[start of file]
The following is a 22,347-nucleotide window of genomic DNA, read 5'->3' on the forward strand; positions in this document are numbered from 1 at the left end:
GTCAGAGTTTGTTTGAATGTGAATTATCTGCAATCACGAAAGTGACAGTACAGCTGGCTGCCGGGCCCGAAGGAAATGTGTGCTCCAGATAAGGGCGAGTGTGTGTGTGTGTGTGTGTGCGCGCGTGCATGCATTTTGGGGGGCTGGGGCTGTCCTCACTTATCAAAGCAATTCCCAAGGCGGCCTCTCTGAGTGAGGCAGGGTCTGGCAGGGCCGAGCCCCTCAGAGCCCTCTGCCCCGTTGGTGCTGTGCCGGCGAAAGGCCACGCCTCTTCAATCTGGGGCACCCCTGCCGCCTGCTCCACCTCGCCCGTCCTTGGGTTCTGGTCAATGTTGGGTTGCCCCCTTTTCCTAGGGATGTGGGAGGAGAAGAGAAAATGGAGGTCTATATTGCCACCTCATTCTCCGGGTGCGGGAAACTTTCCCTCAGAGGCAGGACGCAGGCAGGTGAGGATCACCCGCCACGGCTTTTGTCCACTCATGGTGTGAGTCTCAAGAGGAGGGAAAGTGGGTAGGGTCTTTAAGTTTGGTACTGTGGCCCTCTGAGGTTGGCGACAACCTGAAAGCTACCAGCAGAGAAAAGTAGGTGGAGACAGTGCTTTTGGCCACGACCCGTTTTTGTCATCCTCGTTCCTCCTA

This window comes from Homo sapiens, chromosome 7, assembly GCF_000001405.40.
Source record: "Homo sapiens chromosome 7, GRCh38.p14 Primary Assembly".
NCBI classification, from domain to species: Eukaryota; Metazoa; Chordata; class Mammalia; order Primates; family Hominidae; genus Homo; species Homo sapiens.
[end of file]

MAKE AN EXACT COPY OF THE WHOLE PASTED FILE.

The following is a 22,347-nucleotide window of genomic DNA, read 5'->3' on the forward strand; positions in this document are numbered from 1 at the left end:
GTCAGAGTTTGTTTGAATGTGAATTATCTGCAATCACGAAAGTGACAGTACAGCTGGCTGCCGGGCCCGAAGGAAATGTGTGCTCCAGATAAGGGCGAGTGTGTGTGTGTGTGTGTGTGCGCGCGTGCATGCATTTTGGGGGGCTGGGGCTGTCCTCACTTATCAAAGCAATTCCCAAGGCGGCCTCTCTGAGTGAGGCAGGGTCTGGCAGGGCCGAGCCCCTCAGAGCCCTCTGCCCCGTTGGTGCTGTGCCGGCGAAAGGCCACGCCTCTTCAATCTGGGGCACCCCTGCCGCCTGCTCCACCTCGCCCGTCCTTGGGTTCTGGTCAATGTTGGGTTGCCCCCTTTTCCTAGGGATGTGGGAGGAGAAGAGAAAATGGAGGTCTATATTGCCACCTCATTCTCCGGGTGCGGGAAACTTTCCCTCAGAGGCAGGACGCAGGCAGGTGAGGATCACCCGCCACGGCTTTTGTCCACTCATGGTGTGAGTCTCAAGAGGAGGGAAAGTGGGTAGGGTCTTTAAGTTTGGTACTGTGGCCCTCTGAGGTTGGCGACAACCTGAAAGCTACCAGCAGAGAAAAGTAGGTGGAGACAGTGCTTTTGGCCACGACCCGTTTTTGTCATCCTCGTTCCTCCTA

This window comes from Homo sapiens, chromosome 7, assembly GCF_000001405.40.
Source record: "Homo sapiens chromosome 7, GRCh38.p14 Primary Assembly".
NCBI classification, from domain to species: Eukaryota; Metazoa; Chordata; class Mammalia; order Primates; family Hominidae; genus Homo; species Homo sapiens.